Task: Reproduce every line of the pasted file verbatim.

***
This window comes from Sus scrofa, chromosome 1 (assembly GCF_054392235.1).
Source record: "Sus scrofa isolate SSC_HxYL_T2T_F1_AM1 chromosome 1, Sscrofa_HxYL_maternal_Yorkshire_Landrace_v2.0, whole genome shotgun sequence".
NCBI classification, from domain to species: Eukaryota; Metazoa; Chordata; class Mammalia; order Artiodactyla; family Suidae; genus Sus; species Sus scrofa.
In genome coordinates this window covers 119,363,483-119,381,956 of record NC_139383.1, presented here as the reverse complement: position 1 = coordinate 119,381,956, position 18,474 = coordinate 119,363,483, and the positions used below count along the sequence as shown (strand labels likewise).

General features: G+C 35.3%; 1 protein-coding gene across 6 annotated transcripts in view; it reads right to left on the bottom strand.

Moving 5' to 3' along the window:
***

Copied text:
This window comes from Sus scrofa, chromosome 1 (assembly GCF_054392235.1).
Source record: "Sus scrofa isolate SSC_HxYL_T2T_F1_AM1 chromosome 1, Sscrofa_HxYL_maternal_Yorkshire_Landrace_v2.0, whole genome shotgun sequence".
NCBI classification, from domain to species: Eukaryota; Metazoa; Chordata; class Mammalia; order Artiodactyla; family Suidae; genus Sus; species Sus scrofa.
In genome coordinates this window covers 119,363,483-119,381,956 of record NC_139383.1, presented here as the reverse complement: position 1 = coordinate 119,381,956, position 18,474 = coordinate 119,363,483, and the positions used below count along the sequence as shown (strand labels likewise).

General features: G+C 35.3%; 1 protein-coding gene across 6 annotated transcripts in view; it reads right to left on the bottom strand.

Moving 5' to 3' along the window: